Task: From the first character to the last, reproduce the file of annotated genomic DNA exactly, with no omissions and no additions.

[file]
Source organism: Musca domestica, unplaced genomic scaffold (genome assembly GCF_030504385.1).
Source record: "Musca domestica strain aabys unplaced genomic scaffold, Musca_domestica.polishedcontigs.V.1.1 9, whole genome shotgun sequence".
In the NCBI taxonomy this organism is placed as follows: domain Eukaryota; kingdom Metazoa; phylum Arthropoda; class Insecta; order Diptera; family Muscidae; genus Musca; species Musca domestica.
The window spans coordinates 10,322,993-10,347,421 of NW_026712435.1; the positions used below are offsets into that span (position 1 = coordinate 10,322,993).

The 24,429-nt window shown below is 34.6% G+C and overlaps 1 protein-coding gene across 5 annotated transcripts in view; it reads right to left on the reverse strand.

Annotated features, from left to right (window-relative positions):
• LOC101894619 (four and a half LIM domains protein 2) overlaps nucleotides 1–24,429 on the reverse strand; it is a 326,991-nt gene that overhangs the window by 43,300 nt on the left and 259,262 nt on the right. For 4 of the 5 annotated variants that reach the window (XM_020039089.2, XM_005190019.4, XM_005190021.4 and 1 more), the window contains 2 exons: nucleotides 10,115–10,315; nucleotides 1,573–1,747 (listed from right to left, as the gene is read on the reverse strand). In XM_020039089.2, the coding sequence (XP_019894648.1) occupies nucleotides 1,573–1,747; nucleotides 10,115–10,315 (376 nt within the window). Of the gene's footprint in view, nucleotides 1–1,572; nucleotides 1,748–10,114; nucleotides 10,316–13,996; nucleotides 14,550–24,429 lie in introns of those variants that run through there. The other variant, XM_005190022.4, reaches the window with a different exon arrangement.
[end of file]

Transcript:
Source organism: Musca domestica, unplaced genomic scaffold (genome assembly GCF_030504385.1).
Source record: "Musca domestica strain aabys unplaced genomic scaffold, Musca_domestica.polishedcontigs.V.1.1 9, whole genome shotgun sequence".
In the NCBI taxonomy this organism is placed as follows: domain Eukaryota; kingdom Metazoa; phylum Arthropoda; class Insecta; order Diptera; family Muscidae; genus Musca; species Musca domestica.
The window spans coordinates 10,322,993-10,347,421 of NW_026712435.1; the positions used below are offsets into that span (position 1 = coordinate 10,322,993).

The 24,429-nt window shown below is 34.6% G+C and overlaps 1 protein-coding gene across 5 annotated transcripts in view; it reads right to left on the reverse strand.

Annotated features, from left to right (window-relative positions):
• LOC101894619 (four and a half LIM domains protein 2) overlaps nucleotides 1–24,429 on the reverse strand; it is a 326,991-nt gene that overhangs the window by 43,300 nt on the left and 259,262 nt on the right. For 4 of the 5 annotated variants that reach the window (XM_020039089.2, XM_005190019.4, XM_005190021.4 and 1 more), the window contains 2 exons: nucleotides 10,115–10,315; nucleotides 1,573–1,747 (listed from right to left, as the gene is read on the reverse strand). In XM_020039089.2, the coding sequence (XP_019894648.1) occupies nucleotides 1,573–1,747; nucleotides 10,115–10,315 (376 nt within the window). Of the gene's footprint in view, nucleotides 1–1,572; nucleotides 1,748–10,114; nucleotides 10,316–13,996; nucleotides 14,550–24,429 lie in introns of those variants that run through there. The other variant, XM_005190022.4, reaches the window with a different exon arrangement.